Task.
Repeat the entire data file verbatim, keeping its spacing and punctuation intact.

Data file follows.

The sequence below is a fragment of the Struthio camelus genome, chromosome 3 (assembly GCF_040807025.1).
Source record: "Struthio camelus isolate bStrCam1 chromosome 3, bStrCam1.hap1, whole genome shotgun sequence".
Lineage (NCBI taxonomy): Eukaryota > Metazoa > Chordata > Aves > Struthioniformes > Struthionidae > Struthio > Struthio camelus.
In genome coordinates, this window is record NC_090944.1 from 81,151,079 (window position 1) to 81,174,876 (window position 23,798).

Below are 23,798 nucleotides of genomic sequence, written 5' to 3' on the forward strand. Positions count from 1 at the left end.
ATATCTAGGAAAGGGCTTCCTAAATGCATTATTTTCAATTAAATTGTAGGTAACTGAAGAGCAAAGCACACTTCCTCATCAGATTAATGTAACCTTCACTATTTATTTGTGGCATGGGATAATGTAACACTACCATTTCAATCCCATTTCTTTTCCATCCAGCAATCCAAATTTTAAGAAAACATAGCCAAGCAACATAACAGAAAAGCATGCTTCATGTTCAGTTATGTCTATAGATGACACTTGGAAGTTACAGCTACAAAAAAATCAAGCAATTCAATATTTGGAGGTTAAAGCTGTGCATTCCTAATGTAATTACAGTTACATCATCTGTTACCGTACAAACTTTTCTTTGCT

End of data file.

The sequence below is a fragment of the Struthio camelus genome, chromosome 3 (assembly GCF_040807025.1).
Source record: "Struthio camelus isolate bStrCam1 chromosome 3, bStrCam1.hap1, whole genome shotgun sequence".
Lineage (NCBI taxonomy): Eukaryota > Metazoa > Chordata > Aves > Struthioniformes > Struthionidae > Struthio > Struthio camelus.
In genome coordinates, this window is record NC_090944.1 from 81,151,079 (window position 1) to 81,174,876 (window position 23,798).

Below are 23,798 nucleotides of genomic sequence, written 5' to 3' on the forward strand. Positions count from 1 at the left end.
ATATCTAGGAAAGGGCTTCCTAAATGCATTATTTTCAATTAAATTGTAGGTAACTGAAGAGCAAAGCACACTTCCTCATCAGATTAATGTAACCTTCACTATTTATTTGTGGCATGGGATAATGTAACACTACCATTTCAATCCCATTTCTTTTCCATCCAGCAATCCAAATTTTAAGAAAACATAGCCAAGCAACATAACAGAAAAGCATGCTTCATGTTCAGTTATGTCTATAGATGACACTTGGAAGTTACAGCTACAAAAAAATCAAGCAATTCAATATTTGGAGGTTAAAGCTGTGCATTCCTAATGTAATTACAGTTACATCATCTGTTACCGTACAAACTTTTCTTTGCT